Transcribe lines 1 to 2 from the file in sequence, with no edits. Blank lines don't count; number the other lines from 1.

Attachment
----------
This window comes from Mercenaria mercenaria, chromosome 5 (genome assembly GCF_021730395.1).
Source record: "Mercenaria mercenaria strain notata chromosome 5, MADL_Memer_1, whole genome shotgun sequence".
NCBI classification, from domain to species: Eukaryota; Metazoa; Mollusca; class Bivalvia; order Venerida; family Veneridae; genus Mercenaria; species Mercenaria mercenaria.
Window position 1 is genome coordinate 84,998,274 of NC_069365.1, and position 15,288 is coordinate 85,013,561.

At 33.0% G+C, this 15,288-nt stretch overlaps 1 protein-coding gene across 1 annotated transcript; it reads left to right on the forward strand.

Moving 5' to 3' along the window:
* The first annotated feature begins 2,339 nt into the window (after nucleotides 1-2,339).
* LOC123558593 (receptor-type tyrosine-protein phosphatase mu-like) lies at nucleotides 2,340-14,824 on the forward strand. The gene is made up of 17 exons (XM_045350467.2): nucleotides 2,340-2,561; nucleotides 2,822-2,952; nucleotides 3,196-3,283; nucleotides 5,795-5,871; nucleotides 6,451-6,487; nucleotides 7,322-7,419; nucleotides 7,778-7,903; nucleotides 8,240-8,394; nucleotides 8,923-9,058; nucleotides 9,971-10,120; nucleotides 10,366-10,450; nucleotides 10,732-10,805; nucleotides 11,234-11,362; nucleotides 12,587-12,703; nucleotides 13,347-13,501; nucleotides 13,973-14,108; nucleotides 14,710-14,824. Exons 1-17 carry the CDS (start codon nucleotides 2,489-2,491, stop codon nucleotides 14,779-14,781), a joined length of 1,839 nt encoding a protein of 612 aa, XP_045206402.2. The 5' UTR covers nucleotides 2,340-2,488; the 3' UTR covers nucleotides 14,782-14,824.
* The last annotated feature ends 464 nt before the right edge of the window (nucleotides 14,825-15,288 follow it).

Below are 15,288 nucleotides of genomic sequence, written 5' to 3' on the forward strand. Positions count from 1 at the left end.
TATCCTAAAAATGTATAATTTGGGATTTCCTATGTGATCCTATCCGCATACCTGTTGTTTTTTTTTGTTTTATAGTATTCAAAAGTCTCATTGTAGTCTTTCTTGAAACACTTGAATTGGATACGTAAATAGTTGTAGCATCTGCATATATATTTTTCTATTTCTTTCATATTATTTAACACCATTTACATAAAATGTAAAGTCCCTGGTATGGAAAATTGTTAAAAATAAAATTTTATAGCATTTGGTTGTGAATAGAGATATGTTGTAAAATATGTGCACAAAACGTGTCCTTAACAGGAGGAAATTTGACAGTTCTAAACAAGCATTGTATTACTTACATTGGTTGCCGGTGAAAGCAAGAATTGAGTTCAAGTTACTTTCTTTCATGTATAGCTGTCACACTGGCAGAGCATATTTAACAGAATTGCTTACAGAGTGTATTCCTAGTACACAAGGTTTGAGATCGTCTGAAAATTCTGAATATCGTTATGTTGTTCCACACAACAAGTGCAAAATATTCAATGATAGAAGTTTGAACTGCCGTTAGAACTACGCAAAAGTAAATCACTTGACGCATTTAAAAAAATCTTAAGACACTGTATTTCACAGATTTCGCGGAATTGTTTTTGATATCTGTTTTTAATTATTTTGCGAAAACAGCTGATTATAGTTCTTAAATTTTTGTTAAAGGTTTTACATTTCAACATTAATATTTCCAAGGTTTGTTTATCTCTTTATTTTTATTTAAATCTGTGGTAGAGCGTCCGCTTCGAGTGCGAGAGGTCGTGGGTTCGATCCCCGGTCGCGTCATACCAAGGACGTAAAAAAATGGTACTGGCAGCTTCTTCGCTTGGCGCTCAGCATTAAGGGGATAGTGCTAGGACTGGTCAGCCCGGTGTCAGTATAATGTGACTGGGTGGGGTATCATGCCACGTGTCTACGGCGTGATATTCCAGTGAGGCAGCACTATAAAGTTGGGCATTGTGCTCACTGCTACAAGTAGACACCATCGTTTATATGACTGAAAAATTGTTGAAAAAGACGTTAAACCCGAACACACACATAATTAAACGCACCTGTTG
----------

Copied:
This window comes from Mercenaria mercenaria, chromosome 5 (genome assembly GCF_021730395.1).
Source record: "Mercenaria mercenaria strain notata chromosome 5, MADL_Memer_1, whole genome shotgun sequence".